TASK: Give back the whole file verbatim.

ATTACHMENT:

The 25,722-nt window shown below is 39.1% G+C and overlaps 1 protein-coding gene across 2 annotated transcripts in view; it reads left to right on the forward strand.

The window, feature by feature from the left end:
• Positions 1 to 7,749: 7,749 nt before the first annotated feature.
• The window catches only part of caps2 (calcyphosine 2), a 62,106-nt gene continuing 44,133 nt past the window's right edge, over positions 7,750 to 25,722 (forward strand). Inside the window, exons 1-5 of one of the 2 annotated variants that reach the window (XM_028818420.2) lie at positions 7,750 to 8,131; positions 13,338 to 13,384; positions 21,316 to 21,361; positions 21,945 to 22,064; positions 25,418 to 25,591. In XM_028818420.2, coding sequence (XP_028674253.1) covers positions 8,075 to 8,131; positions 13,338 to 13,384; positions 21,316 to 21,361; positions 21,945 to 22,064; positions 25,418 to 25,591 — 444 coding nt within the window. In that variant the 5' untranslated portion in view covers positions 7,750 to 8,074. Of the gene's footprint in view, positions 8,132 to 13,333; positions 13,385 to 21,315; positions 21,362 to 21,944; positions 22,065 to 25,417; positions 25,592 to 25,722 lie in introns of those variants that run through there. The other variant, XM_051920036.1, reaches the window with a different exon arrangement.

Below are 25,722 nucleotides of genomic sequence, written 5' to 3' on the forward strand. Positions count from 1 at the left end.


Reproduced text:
The 25,722-nt window shown below is 39.1% G+C and overlaps 1 protein-coding gene across 2 annotated transcripts in view; it reads left to right on the forward strand.

The window, feature by feature from the left end:
• Positions 1 to 7,749: 7,749 nt before the first annotated feature.
• The window catches only part of caps2 (calcyphosine 2), a 62,106-nt gene continuing 44,133 nt past the window's right edge, over positions 7,750 to 25,722 (forward strand). Inside the window, exons 1-5 of one of the 2 annotated variants that reach the window (XM_028818420.2) lie at positions 7,750 to 8,131; positions 13,338 to 13,384; positions 21,316 to 21,361; positions 21,945 to 22,064; positions 25,418 to 25,591. In XM_028818420.2, coding sequence (XP_028674253.1) covers positions 8,075 to 8,131; positions 13,338 to 13,384; positions 21,316 to 21,361; positions 21,945 to 22,064; positions 25,418 to 25,591 — 444 coding nt within the window. In that variant the 5' untranslated portion in view covers positions 7,750 to 8,074. Of the gene's footprint in view, positions 8,132 to 13,333; positions 13,385 to 21,315; positions 21,362 to 21,944; positions 22,065 to 25,417; positions 25,592 to 25,722 lie in introns of those variants that run through there. The other variant, XM_051920036.1, reaches the window with a different exon arrangement.

Below are 25,722 nucleotides of genomic sequence, written 5' to 3' on the forward strand. Positions count from 1 at the left end.